child's family the horrific details of his death has come back to
haunt residents of a historic town in Rhode Island. The killer, an
accused cannibal who was a teenager when the crime was committed
more than 30 years ago, will be free before the end of the year,
according to police.
"We do not know what his plans are or if he is
[planning on coming back here], but it is definitely something we
plan on discussing," a spokesman for the South Kingstown Police
Department told AOL News today.
While police have yet to formulate a plan for
the impending release of convicted murderer Michael Woodmansee,
the father of his victim, a 5-year-old boy named Jason Foreman, is
not mincing words.
"I do intend, if this man is released anywhere
in my vicinity, or if I can find [him], I do intend to kill this
man," John Foreman told Rhode Island's WPRO News talk radio today.
According to The Providence Journal, Woodmansee
was a withdrawn 16-year-old boy on May 18, 1975 –- the day he
lured Jason into his home, stabbed the boy in the heart and hid
the small body in a trunk.
Woodmansee lived up the street from the Foreman
home. The day he took Jason's life was the boy's mother's 25th
birthday -– a time of happiness that would forever after be
associated with pain and heartache.
Woodmansee later told police he had fantasized
that "it would be easy [to kill someone], easy to get away with
it, and some form of fun,'' according to the Journal.
For eight years, frustrated authorities
conducted a nationwide manhunt for Jason. Some feared he had been
kidnapped, but no one suspected the whole, horrific truth -- that
a disturbed killer had taken his life, removed his flesh and
shellacked his bones.
The pieces in the case began to come together
on April 15, 1982, when a bearded Woodmansee invited a 14-year-old
newspaper delivery boy named Dale Sherman into his house. After
supplying the boy with hard liquor and beer, Woodmansee attempted
to strangle the teen, police said. Sherman fought back and managed
to escape and run home, where his dad called police.
Taken to police headquarters, Woodmansee
initially denied any wrongdoing. Because the allegations involved
a boy, investigators decided to question him about Jason. Shortly
thereafter, he confessed to sexually assaulting and killing the
child, police said.
When authorities searched Woodmansee's home,
they found Jason's skull and other miscellaneous bones on top of
the man's dresser. They also discovered a journal in which he
detailed the young boy's gruesome death, police said.
On Feb. 24, 1983, Woodmansee pleaded guilty to
a reduced charge of second-degree murder and was sentenced to 40
years in prison. According to The Associated Press, prosecutors
agreed to the plea bargain to spare the family the horrific
details of the boy's death and to avoid a grisly trial.
After sentencing Woodmansee, Superior Court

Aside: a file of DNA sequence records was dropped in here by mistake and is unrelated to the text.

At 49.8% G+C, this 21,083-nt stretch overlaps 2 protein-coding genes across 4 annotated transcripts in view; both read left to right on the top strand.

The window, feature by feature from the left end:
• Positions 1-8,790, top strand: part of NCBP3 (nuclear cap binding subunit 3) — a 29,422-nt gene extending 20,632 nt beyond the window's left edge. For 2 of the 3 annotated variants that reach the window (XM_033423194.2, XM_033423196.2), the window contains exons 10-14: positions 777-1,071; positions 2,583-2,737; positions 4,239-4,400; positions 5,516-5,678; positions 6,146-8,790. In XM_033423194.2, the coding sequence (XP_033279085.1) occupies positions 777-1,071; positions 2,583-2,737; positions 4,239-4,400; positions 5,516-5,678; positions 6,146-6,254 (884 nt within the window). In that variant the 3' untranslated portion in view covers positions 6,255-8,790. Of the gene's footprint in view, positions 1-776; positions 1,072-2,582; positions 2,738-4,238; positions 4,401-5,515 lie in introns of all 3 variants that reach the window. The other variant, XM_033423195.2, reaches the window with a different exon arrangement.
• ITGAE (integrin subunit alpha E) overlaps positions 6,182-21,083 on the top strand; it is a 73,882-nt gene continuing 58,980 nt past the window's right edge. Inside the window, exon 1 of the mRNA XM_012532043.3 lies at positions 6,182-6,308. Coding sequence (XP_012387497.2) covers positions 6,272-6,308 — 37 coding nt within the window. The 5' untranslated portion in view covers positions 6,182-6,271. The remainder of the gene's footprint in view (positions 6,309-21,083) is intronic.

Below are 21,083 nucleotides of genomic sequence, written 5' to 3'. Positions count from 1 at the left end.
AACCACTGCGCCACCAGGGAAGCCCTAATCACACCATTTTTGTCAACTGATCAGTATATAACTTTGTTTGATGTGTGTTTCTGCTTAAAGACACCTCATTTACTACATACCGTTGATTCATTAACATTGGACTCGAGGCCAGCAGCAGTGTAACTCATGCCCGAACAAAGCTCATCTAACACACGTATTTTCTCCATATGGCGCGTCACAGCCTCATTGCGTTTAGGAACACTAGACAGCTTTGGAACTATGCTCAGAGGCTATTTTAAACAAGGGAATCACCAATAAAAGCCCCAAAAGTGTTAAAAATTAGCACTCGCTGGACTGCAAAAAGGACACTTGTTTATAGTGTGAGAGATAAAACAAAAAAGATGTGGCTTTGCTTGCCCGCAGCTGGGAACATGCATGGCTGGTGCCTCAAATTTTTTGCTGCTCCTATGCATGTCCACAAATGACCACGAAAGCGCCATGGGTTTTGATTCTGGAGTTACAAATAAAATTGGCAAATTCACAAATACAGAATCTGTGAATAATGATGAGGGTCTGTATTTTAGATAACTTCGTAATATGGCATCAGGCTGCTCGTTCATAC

Judge Thomas H. Needham ordered his journal and all other evidence
in the case sealed. Needham said the accounts within it were too
disturbing for Jason's family to see.
For decades, rumors have surfaced about the
journal. Speaking with WPRO today, John Foreman alleged that
Woodmansee was a cannibal and said the killer had eaten his son's
flesh off his bones.
The boy was finally buried in March 1983,
roughly two weeks after his killer pleaded guilty. Jason's mother,
Joice, who often spoke with the media about the case, died in
For more than 25 years, Woodmansee has remained
behind bars, all but forgotten by the general public. All that
changed last week, however, when the now 52-year-old convict was
transferred to a correctional institution in Cranston. The move is
part of a process to prepare Woodmansee for his August release
The killer, according to the Journal, has
benefited from a prison reward system that shaved roughly 12 years
off his 40-year prison sentence.
Superior Court Judge Susan E. McGuirl, the
former state prosecutor who agreed to the plea bargain, did not
immediately return calls for comment from AOL News today. Speaking
with the Journal, she said news of Woodmansee's pending release
"Certainly there would not have been any
anticipation of him getting out in 28 years," she told the
While Woodmansee's plans for the future remain
unclear, one thing that is clear is that he is won't get a warm
reception if he decides to return home.
"I have taken the position that he is not
welcomed in this community and that as a resident and the police
chief, I don't think it would be safe or prudent for him to be
here," South Kingstown Police Chief Vincent Vespia told The South
Jason's father cannot bear to think that his
killer could return to their town.
"I have been able to visit Jason and his
mother, Joice, at their gravesite with only love in my heart for
them. But now I'm afraid to visit, now that the terrible memories
are back to haunt me and my family," John Foreman told the
Journal. "There is no forgiveness in me, only revenge."